Ukraine threaten to boycott 2024 Olympics

Ukraine threaten to boycott 2024 Olympics

Ukraine could boycott the 2024 Paris Olympics if Russian and Belarusian athletes are allowed to compete, says the country’s sports minister.

The International Olympic Committee said on Wednesday it would “explore a pathway” for athletes from the two countries to take part as neutrals.

The UK Government has condemned the plan as a “world away from the reality of war”.

“Our position is unchanged,” said Ukraine sports minister Vadym Guttsait.

“As long as there is a war in Ukraine, Russian and Belarusian athletes should not be in international competitions.”

Writing on his official Facebook page, Guttsait said that Ukraine’s sporting bodies need to “strengthen communication” with international federations to keep the ban in place and are working on “further possible steps” to continue sanctions.

He added: “If we are not heard, I do not rule out the possibility that we will boycott and refuse participation in the Olympics.”

Guttsait, who is also president of Ukraine’s National Olympic Committee, said their executive committee has started consulting national sports federations over a possible boycott.

“I hope all the federations, athletes and the entire civilized world pay attention now and we won’t have to resort to extremes,” he added.

Ukraine’s president Volodymyr Zelensky has said Russian athletes should have “no place” at the Paris Games.

Culture Secretary Michelle Donelan said the UK Government “condemns any action that allows President Putin to legitimise his illegal war in Ukraine”.

“This position from the IOC is a world away from the reality of war being felt by the Ukrainian people – and IOC president [Thomas] Bach’s own words less than a year ago where he strongly condemned Russia for breaking the Olympic Truce and urged it to ‘give peace a chance’,” she added.

“We, and many other countries, have been unequivocal on this throughout, and we will now work urgently across like-minded countries to ensure that solidarity continues on this issue.”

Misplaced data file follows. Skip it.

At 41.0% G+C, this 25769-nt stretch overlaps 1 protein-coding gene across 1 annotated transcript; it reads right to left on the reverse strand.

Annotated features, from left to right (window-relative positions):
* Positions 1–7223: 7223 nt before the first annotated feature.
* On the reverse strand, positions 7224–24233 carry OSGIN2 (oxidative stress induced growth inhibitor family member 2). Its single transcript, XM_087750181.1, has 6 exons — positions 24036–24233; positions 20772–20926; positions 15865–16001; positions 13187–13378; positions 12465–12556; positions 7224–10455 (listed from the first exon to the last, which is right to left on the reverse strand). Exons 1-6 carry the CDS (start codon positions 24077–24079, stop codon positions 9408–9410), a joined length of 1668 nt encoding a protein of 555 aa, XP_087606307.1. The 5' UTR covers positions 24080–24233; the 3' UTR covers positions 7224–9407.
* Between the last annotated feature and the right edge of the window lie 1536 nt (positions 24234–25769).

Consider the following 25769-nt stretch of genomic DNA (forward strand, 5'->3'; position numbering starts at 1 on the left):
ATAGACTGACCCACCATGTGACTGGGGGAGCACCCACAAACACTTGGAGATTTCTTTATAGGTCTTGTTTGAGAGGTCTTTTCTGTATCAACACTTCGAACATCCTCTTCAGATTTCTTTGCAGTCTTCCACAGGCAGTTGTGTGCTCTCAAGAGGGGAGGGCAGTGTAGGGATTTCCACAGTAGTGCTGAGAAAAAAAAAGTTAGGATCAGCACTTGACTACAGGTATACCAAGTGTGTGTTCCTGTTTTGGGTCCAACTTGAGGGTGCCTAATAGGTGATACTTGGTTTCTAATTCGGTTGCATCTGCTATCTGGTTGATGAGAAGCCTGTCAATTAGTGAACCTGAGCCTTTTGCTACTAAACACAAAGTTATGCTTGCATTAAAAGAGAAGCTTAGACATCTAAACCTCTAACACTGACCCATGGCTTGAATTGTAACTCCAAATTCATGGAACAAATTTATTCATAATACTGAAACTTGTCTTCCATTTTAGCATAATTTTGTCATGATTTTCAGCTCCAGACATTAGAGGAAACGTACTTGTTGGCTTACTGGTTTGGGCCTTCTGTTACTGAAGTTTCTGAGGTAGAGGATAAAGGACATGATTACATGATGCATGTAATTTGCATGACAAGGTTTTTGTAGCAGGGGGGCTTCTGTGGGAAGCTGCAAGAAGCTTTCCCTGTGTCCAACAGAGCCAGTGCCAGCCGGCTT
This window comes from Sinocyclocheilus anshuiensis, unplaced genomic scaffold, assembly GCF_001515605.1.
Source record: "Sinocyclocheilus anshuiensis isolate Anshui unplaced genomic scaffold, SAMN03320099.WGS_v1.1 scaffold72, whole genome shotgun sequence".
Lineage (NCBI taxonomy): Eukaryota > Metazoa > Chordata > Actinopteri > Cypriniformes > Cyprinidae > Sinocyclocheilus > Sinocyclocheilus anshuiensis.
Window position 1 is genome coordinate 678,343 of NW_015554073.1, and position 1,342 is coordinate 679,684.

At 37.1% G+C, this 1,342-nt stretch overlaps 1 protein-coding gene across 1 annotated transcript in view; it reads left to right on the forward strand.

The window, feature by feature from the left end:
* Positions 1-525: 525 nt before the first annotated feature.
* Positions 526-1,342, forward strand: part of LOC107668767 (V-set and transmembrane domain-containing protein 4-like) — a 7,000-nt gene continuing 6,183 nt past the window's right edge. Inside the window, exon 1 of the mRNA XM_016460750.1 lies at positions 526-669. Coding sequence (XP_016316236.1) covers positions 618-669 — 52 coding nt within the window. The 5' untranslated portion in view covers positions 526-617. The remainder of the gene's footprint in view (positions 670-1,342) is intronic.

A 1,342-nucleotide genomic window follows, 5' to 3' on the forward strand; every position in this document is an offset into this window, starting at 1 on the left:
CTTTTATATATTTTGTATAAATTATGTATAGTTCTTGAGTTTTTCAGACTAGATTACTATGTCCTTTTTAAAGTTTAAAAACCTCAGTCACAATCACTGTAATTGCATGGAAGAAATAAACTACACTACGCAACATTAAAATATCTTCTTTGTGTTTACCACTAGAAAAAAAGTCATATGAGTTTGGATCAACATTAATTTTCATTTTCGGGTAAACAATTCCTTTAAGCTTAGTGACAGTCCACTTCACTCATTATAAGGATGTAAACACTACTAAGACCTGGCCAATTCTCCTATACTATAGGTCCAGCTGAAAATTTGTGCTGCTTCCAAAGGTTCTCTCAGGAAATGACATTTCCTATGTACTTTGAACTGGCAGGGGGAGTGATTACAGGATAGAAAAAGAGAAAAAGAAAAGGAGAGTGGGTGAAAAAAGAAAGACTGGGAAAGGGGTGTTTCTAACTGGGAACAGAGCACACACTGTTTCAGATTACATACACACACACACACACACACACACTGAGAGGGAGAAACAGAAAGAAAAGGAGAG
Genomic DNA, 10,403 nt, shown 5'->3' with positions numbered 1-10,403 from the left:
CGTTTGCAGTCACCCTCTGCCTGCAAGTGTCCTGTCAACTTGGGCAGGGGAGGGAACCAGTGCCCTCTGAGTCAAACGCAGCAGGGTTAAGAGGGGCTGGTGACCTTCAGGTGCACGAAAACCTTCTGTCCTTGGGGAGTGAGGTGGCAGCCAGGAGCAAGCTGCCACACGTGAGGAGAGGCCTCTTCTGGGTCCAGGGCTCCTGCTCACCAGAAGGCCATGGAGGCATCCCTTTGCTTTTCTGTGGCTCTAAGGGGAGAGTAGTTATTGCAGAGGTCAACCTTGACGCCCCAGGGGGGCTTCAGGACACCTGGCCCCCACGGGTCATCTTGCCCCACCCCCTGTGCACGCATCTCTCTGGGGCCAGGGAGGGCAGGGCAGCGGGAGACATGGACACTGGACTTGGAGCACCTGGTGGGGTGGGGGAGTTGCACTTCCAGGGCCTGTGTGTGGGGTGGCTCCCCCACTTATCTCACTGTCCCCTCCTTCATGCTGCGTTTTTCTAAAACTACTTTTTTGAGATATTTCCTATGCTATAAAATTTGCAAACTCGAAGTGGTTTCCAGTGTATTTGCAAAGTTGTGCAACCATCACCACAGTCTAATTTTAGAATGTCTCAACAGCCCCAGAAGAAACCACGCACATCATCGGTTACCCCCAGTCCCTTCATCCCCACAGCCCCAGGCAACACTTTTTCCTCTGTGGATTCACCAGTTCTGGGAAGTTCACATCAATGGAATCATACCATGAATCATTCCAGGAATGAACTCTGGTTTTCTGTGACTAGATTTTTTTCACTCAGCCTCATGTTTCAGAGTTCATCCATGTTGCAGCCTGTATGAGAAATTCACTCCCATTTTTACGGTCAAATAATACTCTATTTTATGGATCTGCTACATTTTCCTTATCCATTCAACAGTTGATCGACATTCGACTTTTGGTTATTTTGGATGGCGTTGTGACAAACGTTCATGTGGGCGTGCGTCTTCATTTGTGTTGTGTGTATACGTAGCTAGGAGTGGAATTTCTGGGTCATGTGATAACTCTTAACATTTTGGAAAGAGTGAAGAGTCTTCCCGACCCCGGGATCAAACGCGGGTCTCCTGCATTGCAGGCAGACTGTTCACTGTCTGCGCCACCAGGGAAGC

The IOC previously asked sporting federations to exclude athletes from the countries following Russia’s invasion of Ukraine last year. However, Wednesday’s statement said “no athlete should be prevented from competing just because of their passport”.

Last month, Bach spoke of not wishing to punish individual athletes for the actions of their governments.

However, in response to the IOC statement, World Athletics stressed that athletes from those countries remained excluded from its events.

The athletics governing body outlined that Russian athletes were suspended over the country’s doping scandal and also – alongside Belarusian athletes – for the invasion of Ukraine.

It added that a taskforce will report in March on whether “the intensive work we have conducted in cleaning up athletics in Russia has now been sufficiently embraced for the doping-related suspension to be lifted”.

If that suspension is lifted, World Athletics said its council meeting would then consider the ongoing suspension of Russian and Belarusian athletes and officials in relation to the invasion of Ukraine.

Russian and Belarusian athletes will, though, be able to take part in this year’s Asian Games, the Olympic Council of Asia (OCA) has said.

It said: “All athletes, regardless of their nationality or the passport they hold, should be able to compete in sports competitions.”

Meanwhile, the International Paralympic Committee said it would “follow with interest” the IOC’s decision.

“We wish to reiterate that we hope and pray that the conflict comes to an end, that no more lives are taken, and that we can run sports and politics separately,” IPC president Andrew Parsons added.

Russia and Belarus were suspended by the IPC with immediate effect last year for their “inability to comply with membership obligations”. (BBC)

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